What Works for… Joe Cirulli

Gainesville Health and Fitness owner Joe Cirulli’s lifestyle is action-packed, but he has found that spending more time thinking can lead to a successful business. Cirulli, who recently served as president of the Gainesville Area Chamber of Commerce, runs a powerhouse of health and fitness, but he began cultivating his entrepreneurial talents long before the multimillion-dollar center hit its stride. Books, unsuccessful ventures and a strong will have set Cirulli on this path to success. Here’s what works for him.

Interview by Heather van Blokland; additional reporting by Alexandria Ugarte and Rachel Sale

What is the best, and worst, business advice you ever received?
I worked for many companies that went through bankruptcy. I never had anyone I could go to for help in business, so I read books and listened to tapes. I read Think and Grow Rich at 21, and it changed my life. I accomplished the goals I set then 11 years later.

I never feel sorry for myself. I ask instead, “What does this teach me about myself? How does it help me deal with obstacles and challenges?”

What gadget is most valuable to you?
My iPad. With it, I keep track of all my long-term ideas and thoughts throughout the day. It also helps me stay up-to-date with flying news. I am a pilot and when I go flying, I have all the information I need in one place.

What’s your best tip for staying organized?
I spend time every week thinking—not just doing. Then I work on a plan. Usually Friday is “think and plan day.” It’s important to designate a specific time each week. Everything is known at the beginning of the week so when Monday morning arrives—there is no wasted time.

What are the best and worst parts of your job?
The best part is I love what I do, so work isn’t work.

There really is no worst part. The hardest part of any business, generally, is your people. I have an extensive program for hiring people, so the least of my problems are the staff. When someone new comes in, they fit right in, and it’s like they’ve been here forever.

Any new hire goes through multiple interviews and is tested for holding the same core values and company culture as the rest of the staff. I believe in getting the right people from the start. When hired, people mesh immediately without a problem.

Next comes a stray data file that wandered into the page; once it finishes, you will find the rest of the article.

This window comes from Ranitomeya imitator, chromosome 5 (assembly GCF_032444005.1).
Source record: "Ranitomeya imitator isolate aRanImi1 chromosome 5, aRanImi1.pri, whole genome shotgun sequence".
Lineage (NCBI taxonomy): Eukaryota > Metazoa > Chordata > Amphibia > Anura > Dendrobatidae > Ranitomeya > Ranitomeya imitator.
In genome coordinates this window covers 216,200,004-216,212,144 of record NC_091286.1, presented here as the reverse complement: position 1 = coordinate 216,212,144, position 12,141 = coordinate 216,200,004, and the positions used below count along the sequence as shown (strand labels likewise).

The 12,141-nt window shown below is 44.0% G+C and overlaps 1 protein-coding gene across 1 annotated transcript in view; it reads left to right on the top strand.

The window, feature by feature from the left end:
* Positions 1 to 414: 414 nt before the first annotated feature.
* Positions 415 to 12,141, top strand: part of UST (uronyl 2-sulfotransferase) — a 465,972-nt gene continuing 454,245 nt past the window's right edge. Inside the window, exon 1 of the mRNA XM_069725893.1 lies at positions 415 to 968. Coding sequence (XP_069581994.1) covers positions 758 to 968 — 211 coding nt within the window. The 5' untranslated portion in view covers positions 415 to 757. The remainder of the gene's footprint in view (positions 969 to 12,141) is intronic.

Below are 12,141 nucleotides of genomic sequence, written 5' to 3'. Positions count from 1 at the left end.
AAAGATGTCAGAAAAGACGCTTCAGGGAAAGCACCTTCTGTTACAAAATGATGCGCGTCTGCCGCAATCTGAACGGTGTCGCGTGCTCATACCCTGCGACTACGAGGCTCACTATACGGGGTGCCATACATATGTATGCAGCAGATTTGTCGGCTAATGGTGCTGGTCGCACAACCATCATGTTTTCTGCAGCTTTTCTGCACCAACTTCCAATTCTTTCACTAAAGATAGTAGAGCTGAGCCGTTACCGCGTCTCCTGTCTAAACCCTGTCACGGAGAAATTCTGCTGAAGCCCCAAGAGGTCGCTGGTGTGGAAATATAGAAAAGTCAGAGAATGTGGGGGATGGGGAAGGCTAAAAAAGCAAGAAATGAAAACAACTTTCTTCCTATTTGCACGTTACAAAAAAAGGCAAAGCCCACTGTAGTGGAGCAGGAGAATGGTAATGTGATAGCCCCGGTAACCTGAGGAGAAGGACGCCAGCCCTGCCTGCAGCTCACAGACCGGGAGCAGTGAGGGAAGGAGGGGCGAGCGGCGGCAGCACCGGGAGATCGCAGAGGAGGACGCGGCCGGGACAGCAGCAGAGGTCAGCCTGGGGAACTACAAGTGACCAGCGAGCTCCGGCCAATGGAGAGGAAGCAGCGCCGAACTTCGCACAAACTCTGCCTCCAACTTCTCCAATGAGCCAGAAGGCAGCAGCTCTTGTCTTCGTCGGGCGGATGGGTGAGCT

My main focus is figuring out what I’m going to do next—making the next plan—and keeping myself in top condition.

What is your schedule like?
Monday mornings start at 8am, Tuesdays 9am, Wednesdays at 7:45am, Thursdays at 6am and Friday is think day. I do cardio in the evening. I have a new program for weight training twice a week and cardio four times a week.

My diet is very healthy. I eat four times a day, and I do not eat dessert. The last couple of months, I’ve been asked to speak pretty regularly. When asked to speak overseas, I always bring someone else from my staff. We just got back from Italy, where we are helping develop roundtables.

Who do you admire?
I admire author and psychologist Dennis Waitly. I’ve gone through The Psychology of Winning 40 times. Years ago, there was a guy who said bad things about me. So, one day I sat him down and told him my story. Then I listened to him and told him he’d never be successful because he had a self-defeating attitude. He was going on a job interview so, I lent him my tapes of this book and told him to come back to me after promising he’d listen to them on his trip. He came back and told me the tapes changed his life. He got the job and thanked me.

What advice would you give to someone just starting out?
Creating something brand new is tough. Read every business book and talk to every person you can find before you start. If someone wants to go into a business, go to work in that business about 14 hours a day for two years, do every job in that business and work for every person in that business first.

What is your personal philosophy?
“If you help enough people get what they want out of life, you will get what you want out of life.”

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